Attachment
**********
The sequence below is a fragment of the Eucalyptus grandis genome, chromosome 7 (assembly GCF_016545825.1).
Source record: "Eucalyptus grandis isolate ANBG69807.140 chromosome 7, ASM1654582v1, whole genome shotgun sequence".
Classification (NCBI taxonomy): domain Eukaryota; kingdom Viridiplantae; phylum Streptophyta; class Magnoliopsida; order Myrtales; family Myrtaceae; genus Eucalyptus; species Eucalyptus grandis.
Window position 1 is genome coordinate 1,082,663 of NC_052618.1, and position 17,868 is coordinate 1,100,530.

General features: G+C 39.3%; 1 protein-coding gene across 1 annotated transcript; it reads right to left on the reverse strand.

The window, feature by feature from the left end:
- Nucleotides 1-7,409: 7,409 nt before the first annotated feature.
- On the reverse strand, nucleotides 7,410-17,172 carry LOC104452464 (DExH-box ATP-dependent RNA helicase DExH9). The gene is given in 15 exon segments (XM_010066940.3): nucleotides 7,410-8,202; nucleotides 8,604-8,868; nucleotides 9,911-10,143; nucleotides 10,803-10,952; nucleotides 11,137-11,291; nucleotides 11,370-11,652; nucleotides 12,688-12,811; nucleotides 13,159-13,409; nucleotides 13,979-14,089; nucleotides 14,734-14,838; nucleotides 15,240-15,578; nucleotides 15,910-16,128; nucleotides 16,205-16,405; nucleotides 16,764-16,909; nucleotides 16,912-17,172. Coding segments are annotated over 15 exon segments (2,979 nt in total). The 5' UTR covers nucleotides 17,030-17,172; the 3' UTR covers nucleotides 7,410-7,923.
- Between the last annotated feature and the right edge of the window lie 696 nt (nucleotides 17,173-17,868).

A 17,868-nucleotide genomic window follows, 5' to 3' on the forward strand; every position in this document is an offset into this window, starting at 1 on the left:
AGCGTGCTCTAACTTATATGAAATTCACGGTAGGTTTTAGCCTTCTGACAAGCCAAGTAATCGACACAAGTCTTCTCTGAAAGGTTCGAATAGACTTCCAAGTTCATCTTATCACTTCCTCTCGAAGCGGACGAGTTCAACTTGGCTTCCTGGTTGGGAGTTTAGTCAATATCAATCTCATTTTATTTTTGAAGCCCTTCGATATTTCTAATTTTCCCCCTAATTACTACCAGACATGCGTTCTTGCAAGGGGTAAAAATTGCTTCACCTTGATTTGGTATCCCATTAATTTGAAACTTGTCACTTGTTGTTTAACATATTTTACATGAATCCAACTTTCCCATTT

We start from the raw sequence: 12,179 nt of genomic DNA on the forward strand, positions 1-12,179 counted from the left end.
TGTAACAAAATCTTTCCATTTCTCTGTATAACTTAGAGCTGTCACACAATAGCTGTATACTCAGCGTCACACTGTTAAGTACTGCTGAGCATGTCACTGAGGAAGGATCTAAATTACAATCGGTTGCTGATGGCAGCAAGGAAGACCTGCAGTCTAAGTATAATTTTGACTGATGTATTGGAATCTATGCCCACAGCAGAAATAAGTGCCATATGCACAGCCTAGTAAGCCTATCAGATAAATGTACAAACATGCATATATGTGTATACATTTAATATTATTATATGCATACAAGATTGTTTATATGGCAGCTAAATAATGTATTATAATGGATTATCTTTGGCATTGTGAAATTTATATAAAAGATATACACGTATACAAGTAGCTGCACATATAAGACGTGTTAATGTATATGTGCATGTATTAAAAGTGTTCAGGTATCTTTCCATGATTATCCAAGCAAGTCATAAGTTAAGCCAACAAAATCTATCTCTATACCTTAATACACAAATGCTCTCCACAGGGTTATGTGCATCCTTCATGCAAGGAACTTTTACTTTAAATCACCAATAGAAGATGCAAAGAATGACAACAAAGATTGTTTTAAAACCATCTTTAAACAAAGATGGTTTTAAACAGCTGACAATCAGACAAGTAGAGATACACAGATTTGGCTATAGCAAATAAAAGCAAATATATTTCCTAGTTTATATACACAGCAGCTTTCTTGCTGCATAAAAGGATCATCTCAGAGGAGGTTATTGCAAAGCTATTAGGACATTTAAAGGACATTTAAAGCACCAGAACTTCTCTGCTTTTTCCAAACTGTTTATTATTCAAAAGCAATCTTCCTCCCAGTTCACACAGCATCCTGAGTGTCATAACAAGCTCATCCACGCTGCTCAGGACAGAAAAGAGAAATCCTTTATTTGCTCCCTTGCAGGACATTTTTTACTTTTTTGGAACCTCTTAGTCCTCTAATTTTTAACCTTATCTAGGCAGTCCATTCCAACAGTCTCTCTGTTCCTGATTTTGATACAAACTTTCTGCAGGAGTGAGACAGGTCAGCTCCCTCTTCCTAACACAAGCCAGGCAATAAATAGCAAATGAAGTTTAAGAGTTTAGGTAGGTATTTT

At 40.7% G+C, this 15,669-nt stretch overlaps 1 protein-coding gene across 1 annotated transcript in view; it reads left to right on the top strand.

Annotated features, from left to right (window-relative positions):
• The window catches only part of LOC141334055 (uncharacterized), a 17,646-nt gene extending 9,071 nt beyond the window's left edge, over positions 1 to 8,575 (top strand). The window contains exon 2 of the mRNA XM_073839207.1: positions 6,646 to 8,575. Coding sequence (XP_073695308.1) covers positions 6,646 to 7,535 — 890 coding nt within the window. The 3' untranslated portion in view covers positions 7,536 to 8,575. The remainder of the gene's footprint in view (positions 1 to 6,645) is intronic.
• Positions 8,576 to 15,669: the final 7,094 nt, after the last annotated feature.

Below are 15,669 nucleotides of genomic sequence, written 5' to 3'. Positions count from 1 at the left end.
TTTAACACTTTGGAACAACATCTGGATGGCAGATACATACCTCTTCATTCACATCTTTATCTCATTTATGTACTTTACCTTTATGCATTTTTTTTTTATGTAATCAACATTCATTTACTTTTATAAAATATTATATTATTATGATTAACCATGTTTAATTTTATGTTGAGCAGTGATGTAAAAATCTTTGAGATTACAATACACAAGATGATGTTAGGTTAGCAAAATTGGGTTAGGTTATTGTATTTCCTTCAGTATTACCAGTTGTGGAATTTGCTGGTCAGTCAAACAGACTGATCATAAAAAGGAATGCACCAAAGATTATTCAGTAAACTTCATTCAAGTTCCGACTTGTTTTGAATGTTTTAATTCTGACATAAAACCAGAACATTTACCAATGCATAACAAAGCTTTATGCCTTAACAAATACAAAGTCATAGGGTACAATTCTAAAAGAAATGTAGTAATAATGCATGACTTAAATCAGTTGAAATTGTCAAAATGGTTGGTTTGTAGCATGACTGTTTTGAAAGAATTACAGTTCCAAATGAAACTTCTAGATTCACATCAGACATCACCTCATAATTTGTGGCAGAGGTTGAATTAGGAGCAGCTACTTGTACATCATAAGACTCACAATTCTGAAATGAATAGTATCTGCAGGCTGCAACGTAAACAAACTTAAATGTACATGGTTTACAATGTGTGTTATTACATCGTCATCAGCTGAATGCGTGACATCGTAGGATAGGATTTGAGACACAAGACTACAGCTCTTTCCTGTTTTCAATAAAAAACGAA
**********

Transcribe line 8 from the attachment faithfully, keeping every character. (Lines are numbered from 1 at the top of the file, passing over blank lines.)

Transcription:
- On the reverse strand, nucleotides 7,410-17,172 carry LOC104452464 (DExH-box ATP-dependent RNA helicase DExH9). The gene is given in 15 exon segments (XM_010066940.3): nucleotides 7,410-8,202; nucleotides 8,604-8,868; nucleotides 9,911-10,143; nucleotides 10,803-10,952; nucleotides 11,137-11,291; nucleotides 11,370-11,652; nucleotides 12,688-12,811; nucleotides 13,159-13,409; nucleotides 13,979-14,089; nucleotides 14,734-14,838; nucleotides 15,240-15,578; nucleotides 15,910-16,128; nucleotides 16,205-16,405; nucleotides 16,764-16,909; nucleotides 16,912-17,172. Coding segments are annotated over 15 exon segments (2,979 nt in total). The 5' UTR covers nucleotides 17,030-17,172; the 3' UTR covers nucleotides 7,410-7,923.